Andy, your gloom about the distance we’ve traveled from the beginning of the war on terror is just too despairing. If you accept another Podhoretz’s contention that we are engaged in “World War IV,” you have to accept the notion that the Cold War was World War III. And World War III was fought over the course of 43 years, with a lot of backing and filling and hemming and hawing and an inability to follow a straight line in facing down the Soviet Union. This is a long, hard struggle and it can’t be entirely a military struggle and it won’t be entirely a military struggle. Remember that we use our military power in part so we don’t have to keep using it — so that it’s clear we know how to inflict damage and win wars and change the status quo, and thereby convince others not to do things that might cause us to turn our violent attention toward them.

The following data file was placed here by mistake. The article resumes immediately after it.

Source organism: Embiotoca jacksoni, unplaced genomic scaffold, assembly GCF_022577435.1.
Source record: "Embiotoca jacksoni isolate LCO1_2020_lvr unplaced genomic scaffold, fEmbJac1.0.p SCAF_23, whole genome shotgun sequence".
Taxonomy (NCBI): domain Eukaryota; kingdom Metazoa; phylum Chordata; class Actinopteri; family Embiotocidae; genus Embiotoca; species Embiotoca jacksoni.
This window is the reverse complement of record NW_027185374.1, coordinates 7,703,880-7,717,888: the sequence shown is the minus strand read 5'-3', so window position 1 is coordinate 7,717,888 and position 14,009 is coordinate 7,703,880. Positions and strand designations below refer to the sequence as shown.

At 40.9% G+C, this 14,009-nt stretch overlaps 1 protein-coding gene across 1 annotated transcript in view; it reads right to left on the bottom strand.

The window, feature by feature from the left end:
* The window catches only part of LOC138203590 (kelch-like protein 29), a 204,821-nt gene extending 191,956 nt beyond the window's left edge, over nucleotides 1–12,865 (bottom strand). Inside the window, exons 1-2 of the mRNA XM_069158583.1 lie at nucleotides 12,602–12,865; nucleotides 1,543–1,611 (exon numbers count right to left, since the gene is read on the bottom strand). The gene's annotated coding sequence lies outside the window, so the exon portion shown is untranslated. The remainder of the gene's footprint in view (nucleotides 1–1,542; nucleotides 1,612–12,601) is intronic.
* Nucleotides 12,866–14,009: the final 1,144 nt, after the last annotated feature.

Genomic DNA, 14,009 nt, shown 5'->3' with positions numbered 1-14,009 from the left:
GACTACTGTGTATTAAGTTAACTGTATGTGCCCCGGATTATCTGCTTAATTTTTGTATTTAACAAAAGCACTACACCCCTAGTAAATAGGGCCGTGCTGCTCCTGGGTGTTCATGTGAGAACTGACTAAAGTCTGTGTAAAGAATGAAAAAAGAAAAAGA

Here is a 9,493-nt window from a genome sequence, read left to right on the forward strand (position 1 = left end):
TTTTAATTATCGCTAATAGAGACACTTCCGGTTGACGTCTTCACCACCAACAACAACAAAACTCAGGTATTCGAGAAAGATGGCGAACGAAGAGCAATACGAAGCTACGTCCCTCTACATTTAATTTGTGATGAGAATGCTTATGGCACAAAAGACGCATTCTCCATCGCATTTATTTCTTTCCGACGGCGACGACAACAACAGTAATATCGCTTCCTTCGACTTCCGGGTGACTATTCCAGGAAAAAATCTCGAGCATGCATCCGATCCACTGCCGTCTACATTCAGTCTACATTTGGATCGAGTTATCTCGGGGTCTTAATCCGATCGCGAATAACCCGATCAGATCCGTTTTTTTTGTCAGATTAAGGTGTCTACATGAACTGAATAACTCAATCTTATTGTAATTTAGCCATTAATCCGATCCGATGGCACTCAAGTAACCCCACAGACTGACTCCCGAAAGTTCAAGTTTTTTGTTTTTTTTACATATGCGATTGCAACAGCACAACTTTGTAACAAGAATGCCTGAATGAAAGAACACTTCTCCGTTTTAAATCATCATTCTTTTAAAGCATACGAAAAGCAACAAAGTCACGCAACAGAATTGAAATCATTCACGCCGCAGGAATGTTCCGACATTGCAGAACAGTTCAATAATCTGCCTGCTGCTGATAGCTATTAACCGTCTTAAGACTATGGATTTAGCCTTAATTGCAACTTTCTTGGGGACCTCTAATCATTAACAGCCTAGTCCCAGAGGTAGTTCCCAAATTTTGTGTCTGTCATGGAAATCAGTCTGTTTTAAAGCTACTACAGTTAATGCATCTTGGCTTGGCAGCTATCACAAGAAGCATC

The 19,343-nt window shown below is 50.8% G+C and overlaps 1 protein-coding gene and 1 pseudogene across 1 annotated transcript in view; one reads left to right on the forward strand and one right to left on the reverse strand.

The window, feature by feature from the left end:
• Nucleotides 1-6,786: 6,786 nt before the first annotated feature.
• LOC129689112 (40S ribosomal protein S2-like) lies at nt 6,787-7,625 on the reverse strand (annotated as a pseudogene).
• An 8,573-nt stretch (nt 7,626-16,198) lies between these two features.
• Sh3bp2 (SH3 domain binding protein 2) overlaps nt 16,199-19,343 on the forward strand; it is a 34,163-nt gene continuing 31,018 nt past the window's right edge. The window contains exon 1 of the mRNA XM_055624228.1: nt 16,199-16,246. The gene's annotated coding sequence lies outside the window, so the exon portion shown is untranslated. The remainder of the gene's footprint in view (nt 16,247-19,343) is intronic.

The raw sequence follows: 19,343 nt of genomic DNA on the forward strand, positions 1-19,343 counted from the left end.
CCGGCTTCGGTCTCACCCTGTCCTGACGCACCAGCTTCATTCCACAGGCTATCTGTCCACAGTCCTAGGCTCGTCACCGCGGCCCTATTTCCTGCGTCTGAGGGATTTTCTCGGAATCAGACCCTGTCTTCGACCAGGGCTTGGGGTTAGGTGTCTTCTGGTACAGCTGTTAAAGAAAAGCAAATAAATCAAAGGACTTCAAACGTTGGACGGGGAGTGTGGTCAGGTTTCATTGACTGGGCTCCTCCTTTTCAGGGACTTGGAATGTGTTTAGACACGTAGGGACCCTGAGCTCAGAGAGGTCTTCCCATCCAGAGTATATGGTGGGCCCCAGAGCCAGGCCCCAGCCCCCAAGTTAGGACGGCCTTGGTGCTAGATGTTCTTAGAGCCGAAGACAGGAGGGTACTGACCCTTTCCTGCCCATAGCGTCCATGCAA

As for Peter’s contention that people are “sick of this war,” that may be true but it doesn’t necessarily follow that such feelings act to make further action against Iran and Syria impossible. If that’s the best way to win and get out, then both tactically and politically it would be a canny thing to do. But it’s just simply the case that we don’t know yet how sustained and constant this jihadist terrorist opposition is going to be. Suppose Condi Rice and others aren’t just being overly optimistic about how they’re on the downward path to destruction. If that’s true, we can get what we need without having to engage Syria and Iran in a risky way, and that’s preferable to the alternative given the extent of our commitment in Iraq.